Starting a new business can feel overwhelming. There are so many items on your business plan to implement before you even open for business. Unfortunately, for a variety of reasons – such as cost, lack of awareness, or lack of time – owners often overlook contracts until after a problem arises. While we can’t list every contract your business will need, here are four essential contracts for Pennsylvania small businesses that will increase your success as an entrepreneur.
You probably spent weeks or months scouting out the perfect location for your enterprise. When you finally found the perfect spot, you were overjoyed! Then came the not-so-fun part; negotiating your commercial lease.
You need a commercial lease if you rent the space your business occupies. Here are some very important items to pay attention to:
- How long you are bound to rent the space?
- How you can terminate the lease? How the landlord can terminate the lease?
- Who is responsible for repairs?
- What utilities are you responsible for? What utilities does the landlord provide?
- Can you sublet the space?
- Are there any local zoning, parking, or signage restrictions that will negatively affect your business?
Do not simply agree to the lease the Landlord provides without carefully reading it. You should have an attorney review the lease if the rent is a substantial proportion of your operating expenses or for a duration of longer than one year.
Many first-time entrepreneurs do not bother with making a contract that spells out the nature of their businesses. This can be a recipe for disaster later, especially if you have business partners. A solid operating agreement for your corporation, LLC, or partnership will spell out important information that is necessary to smoothly operate your business.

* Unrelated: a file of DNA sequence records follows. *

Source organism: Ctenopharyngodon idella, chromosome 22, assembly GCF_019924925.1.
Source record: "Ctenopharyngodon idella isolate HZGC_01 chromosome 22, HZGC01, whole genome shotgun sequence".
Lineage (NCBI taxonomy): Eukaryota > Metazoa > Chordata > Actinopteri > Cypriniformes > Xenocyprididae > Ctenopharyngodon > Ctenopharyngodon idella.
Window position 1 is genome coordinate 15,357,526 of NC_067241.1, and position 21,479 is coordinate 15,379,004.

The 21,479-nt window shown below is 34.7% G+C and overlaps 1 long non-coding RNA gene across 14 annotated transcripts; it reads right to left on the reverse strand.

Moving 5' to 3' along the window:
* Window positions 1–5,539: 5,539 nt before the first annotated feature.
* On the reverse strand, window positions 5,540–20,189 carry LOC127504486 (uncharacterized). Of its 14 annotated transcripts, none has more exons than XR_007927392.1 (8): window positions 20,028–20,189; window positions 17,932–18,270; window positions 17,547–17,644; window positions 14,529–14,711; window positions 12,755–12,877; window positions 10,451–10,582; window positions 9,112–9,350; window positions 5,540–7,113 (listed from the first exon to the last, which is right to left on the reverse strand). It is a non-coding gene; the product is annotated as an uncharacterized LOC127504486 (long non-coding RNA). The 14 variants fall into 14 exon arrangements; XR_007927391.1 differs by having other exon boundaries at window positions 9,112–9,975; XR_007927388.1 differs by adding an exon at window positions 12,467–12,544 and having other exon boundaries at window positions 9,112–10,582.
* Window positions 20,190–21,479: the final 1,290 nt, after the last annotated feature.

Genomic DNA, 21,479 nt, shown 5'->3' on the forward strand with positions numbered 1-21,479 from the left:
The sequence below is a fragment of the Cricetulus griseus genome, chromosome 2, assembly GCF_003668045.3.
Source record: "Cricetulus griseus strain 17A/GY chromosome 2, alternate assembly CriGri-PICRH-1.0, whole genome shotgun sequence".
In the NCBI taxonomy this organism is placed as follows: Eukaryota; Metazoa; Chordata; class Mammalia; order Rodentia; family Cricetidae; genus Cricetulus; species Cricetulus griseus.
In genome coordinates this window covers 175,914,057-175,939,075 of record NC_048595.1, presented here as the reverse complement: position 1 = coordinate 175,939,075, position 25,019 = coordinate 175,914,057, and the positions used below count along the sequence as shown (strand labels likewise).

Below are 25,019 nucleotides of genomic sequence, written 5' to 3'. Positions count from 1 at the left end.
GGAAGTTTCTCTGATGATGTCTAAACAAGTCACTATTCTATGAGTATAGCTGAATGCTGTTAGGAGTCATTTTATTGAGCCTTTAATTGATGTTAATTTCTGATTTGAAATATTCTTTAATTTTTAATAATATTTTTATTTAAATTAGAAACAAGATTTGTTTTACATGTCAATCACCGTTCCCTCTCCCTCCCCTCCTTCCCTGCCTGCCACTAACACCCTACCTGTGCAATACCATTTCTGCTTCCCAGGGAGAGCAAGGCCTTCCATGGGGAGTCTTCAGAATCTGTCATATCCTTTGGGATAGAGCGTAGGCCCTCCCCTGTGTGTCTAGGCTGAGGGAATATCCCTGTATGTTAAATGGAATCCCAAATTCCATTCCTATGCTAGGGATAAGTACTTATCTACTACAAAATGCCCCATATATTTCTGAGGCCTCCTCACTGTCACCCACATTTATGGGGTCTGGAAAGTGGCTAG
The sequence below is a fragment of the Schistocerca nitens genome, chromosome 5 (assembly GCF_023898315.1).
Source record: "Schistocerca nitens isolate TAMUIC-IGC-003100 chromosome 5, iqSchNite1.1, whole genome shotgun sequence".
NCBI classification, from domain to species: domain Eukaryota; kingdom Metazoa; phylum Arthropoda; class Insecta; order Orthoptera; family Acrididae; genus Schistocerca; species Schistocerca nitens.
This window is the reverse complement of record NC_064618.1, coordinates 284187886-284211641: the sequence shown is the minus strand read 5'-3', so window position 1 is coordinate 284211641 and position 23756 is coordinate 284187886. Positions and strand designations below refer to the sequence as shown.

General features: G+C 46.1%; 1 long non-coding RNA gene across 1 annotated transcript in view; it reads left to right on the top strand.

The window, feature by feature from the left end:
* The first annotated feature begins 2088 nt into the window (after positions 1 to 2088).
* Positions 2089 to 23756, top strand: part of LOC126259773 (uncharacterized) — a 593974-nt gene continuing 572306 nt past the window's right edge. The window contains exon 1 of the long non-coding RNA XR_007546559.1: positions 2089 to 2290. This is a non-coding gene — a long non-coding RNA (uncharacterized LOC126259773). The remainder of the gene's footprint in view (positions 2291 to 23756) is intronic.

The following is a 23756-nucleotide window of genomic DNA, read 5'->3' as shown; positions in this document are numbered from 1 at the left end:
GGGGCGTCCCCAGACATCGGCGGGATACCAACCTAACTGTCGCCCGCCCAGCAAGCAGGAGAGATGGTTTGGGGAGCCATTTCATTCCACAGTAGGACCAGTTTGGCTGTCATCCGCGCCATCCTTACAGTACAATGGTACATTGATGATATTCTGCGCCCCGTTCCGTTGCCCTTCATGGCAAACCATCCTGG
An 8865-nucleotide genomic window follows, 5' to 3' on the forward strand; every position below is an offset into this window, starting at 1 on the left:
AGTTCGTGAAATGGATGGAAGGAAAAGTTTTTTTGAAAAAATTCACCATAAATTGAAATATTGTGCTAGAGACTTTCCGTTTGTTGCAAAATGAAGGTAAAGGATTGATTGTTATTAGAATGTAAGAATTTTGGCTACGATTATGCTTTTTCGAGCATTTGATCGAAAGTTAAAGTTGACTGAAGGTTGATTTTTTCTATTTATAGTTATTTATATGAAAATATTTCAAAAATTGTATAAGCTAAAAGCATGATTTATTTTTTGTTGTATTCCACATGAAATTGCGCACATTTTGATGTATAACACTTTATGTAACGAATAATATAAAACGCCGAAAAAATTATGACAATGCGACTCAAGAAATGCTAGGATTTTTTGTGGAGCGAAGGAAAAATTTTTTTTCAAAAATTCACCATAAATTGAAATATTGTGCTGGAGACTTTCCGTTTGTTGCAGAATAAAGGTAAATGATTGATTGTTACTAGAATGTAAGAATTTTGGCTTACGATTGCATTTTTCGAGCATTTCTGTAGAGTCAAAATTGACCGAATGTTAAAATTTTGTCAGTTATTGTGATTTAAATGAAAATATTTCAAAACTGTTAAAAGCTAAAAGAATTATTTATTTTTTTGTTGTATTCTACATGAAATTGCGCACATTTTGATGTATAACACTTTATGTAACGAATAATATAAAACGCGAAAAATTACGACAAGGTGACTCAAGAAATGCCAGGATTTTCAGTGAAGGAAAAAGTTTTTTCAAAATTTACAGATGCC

For more detailed information, including the importance of this type of agreement, read this article: Why You Need Shareholder, LLC, and Partnership Agreements.
A well-maintained website is an important part of a successful business strategy. Many companies (especially during these uncertain times) are focused on e-commerce. Websites in general, but especially e-commerce sites, must comply with several state and national laws.
Employee and Independent Contractor Agreements.
Employees. Even though most employees are at-will employees (meaning you can fire them for any lawful reason), you should create an agreement with the employee through a one-page offer letter. The offer letter should be signed by you and the employee. It should state the essential terms of employment. These are job title, duties, starting date, rate of pay, and the days and hours the employee is expected to work. In addition, if you specifically state the individual is employed “at-will”.
Independent Contractors. Many small businesses often begin with independent contractors, such as for outsourcing specialized tasks (i.e. IT services, web design, marketing). Any business using independent contractors needs a written agreement identifying the specific duties of the contractor, the length of time the contractor will perform the services, a notice that the contractor will be responsible for reporting the income as self-employment or business income and not as wages.
Employee versus independent contractor determinations are tricky. You should consult an attorney knowledgable in this area before deciding an individual is an independent contractor. For more information on this topic, see my post here: Independent Contractor or Employee?
Again, this is not meant to be an exhaustive list of the contracts you need for your company. For comprehensive business law guidance from an experienced, friendly, and non-intimidating attorney, contact Concerto Law at (814) 706-1288.